I bet you never saw it coming. It never even crossed your mind that it could be possible. It is game-changing. On the morning of January 20, 2017, President-elect Donald J. Trump stood before the National Mall and swore an oath as the 45th President of the United States of America. And the country did not cease to exist.
Far from it, really. Rain storms hounded the California dry lands, bringing Mother Earth back to glistening life. Speaking of the rain, it appeared to be raining at the 58th Inaugural Address. Apt to some due to the gloom, it presented a terrific metaphor surrounding the event. The rain is best known for its life-giving properties. Water from the sky, there is nothing more miraculous.
Unfortunately, in some cases it does not rain enough. In others, it rains too often. Droughts and floods are what keep this uninhabitable chunk of rock, well, habitable. So, in some cases a drought, however negative in connotation, can be seen as just another part of the natural balance. And a flood of rain water, however destructive, a reinvigoration of the land.
President Obama was indeed a flood of liberal proportions. His tenure as leader of the free world yielded key decisions, measures, and reforms that both nourished and terrified the masses. Conversely, many pupils on both sides of the aisle view President Trump as a type of drought – a stagnated period of self-assessment and most likely very little effective decision-making or leadership. Not that Washington will come to a halt exactly, but rather that controversiality and passive aggression will stall most sweeping changes.
There is quite a bit of fear in regards to what the Trump Administration will be able to accomplish in four years. My guess is as good as the next, but something tells me stagnation is just about the extent of the matter. Likely, seemingly rapturous (though expectedly opaque) executive orders will grab headlines and undoubtedly be claimed as victories, with a heap more contradiction and inability to tackle the real issues of racial tension, global and domestic terrorism, international relationships, distribution of wealth, education reform, tax reform, healthcare reform, immigration reform, and general civil unrest.
The skill set and level head just do not exist among Trump or his cabinet selections to reach decisive moments for these pressing subjects.
Hence, the drought. Although, as I said before – all is not lost. A drought is not necessarily innately malicious. Where the Trump administration stands to claim their true victories is in domestic policy. Job creation, border control, infrastructure, federal spending on social programs (can we all agree we need to at least have this conversation?), quite possibly space exploration, and most important, keeping Washington elite on their toes.
A drought offers itself as an opportunity to reflect and make preparations for the future. It forces the people of the land out of their comfort zone and to realize how ill-prepared for adversity they actually are.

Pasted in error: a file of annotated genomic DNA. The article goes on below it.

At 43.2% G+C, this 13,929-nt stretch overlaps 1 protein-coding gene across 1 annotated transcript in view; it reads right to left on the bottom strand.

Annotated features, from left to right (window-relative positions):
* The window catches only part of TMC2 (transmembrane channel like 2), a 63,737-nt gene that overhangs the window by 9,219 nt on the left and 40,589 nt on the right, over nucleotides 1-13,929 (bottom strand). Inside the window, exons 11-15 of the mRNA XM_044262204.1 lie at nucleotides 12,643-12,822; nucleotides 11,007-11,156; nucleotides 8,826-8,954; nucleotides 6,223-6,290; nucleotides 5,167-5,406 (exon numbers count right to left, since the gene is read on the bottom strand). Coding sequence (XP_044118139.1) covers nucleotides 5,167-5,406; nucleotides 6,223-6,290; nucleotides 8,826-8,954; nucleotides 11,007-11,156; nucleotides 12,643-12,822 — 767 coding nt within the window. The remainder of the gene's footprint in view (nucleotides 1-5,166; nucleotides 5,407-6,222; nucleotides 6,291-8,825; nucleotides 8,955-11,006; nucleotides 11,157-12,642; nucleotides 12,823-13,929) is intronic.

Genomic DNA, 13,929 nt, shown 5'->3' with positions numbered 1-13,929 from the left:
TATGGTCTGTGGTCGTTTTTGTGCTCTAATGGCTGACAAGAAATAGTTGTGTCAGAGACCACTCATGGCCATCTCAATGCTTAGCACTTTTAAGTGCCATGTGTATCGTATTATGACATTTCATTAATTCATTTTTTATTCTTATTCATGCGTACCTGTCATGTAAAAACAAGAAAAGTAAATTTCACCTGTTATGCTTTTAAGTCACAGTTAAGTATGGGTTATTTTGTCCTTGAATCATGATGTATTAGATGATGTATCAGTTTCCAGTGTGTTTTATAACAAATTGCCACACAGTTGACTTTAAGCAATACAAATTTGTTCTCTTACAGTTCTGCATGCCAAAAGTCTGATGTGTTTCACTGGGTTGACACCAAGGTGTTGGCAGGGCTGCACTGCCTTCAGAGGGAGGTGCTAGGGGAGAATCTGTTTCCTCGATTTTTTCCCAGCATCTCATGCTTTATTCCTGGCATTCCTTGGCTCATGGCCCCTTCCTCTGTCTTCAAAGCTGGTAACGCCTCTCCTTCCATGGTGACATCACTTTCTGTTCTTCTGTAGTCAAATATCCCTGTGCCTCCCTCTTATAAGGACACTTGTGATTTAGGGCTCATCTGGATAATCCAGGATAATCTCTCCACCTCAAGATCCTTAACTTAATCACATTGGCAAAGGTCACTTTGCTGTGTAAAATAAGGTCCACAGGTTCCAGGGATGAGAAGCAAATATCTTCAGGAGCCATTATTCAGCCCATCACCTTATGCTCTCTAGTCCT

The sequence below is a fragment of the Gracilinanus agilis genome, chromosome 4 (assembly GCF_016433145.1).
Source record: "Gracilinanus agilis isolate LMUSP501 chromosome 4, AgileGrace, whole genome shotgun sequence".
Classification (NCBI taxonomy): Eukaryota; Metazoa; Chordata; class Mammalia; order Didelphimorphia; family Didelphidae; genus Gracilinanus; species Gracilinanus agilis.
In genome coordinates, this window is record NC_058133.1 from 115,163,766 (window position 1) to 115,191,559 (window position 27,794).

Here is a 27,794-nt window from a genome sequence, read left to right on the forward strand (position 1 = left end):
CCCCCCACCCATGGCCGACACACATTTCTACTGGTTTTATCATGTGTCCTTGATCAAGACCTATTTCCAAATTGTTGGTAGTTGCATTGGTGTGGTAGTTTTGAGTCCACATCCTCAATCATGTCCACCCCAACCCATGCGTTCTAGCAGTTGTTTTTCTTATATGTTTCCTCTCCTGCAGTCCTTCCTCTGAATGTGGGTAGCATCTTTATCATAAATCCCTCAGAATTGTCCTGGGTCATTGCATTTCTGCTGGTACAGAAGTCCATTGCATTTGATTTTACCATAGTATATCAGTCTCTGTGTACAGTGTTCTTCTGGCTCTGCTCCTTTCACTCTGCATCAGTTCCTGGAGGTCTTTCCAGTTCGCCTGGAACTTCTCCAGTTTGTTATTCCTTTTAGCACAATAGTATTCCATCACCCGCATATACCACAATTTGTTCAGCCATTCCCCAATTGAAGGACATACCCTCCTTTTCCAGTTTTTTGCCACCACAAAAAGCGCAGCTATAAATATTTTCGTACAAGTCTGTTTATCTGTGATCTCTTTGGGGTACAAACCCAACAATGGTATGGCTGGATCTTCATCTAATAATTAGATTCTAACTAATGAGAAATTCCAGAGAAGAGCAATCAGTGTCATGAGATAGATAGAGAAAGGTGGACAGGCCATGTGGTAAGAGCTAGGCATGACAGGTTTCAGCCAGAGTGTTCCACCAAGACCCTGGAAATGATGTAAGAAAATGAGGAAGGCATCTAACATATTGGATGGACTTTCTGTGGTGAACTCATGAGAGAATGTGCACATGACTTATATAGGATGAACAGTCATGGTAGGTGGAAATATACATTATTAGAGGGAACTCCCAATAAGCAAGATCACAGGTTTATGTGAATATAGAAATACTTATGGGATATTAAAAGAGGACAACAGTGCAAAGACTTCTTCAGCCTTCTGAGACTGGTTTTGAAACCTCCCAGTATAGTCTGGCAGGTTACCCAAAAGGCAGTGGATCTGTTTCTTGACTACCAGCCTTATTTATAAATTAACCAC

Silver linings, people.
When it rains, the sun eventually gives way and the land is fertile and lusting with life. This can allow many to lull themselves into a false sense of security – such fortune will last forever! As a nation, this has basically been the running theme of the twentieth century: the turn of the century, the twenties, the fifties, the nineties, even the past eight years of either bliss or biting your tongue. No matter the splendor of the era, the drought is what brings to light the real issues of the time.
The next four years will have consequence. There are matters that the Trump administration can tackle, and like I mentioned, many they will not be able to unravel. Most pressing, though, is the divisive nature of our political parties.
Ruptured by class warfare, positioning on the global stage, and the undeniable reach of the media in a media culture, the Trump Era brings this trend into focus, forcing each of us out of our lull with a new emphasis on compromise.
The United States has long prided itself as a beacon to the world at large. We once vowed to spread democracy to the unenlightened and essentially own the Earth with our influence, and superiority. That dream faded quickly come September 11, and the resulting Iraq War, which opened the eyes of the public to exactly what roles we play in the world – instigator and babysitter.
Follow Iraq and al Qaeda with Syria, Afghanistan, Benghazi, Russia, North Korea, Iran, and ISIS – our eyes are essentially bursting from our noggins. We export our military presence, our funds, and our (occasionally) best intentions only to be met with blunder and resentment.
Caveat: we also attempt to export our might and self-righteous indignation, so we are certainly far from martyrs, more resembling the spider monkey – at once humble and well meaning, the next moment crazed and out for blood.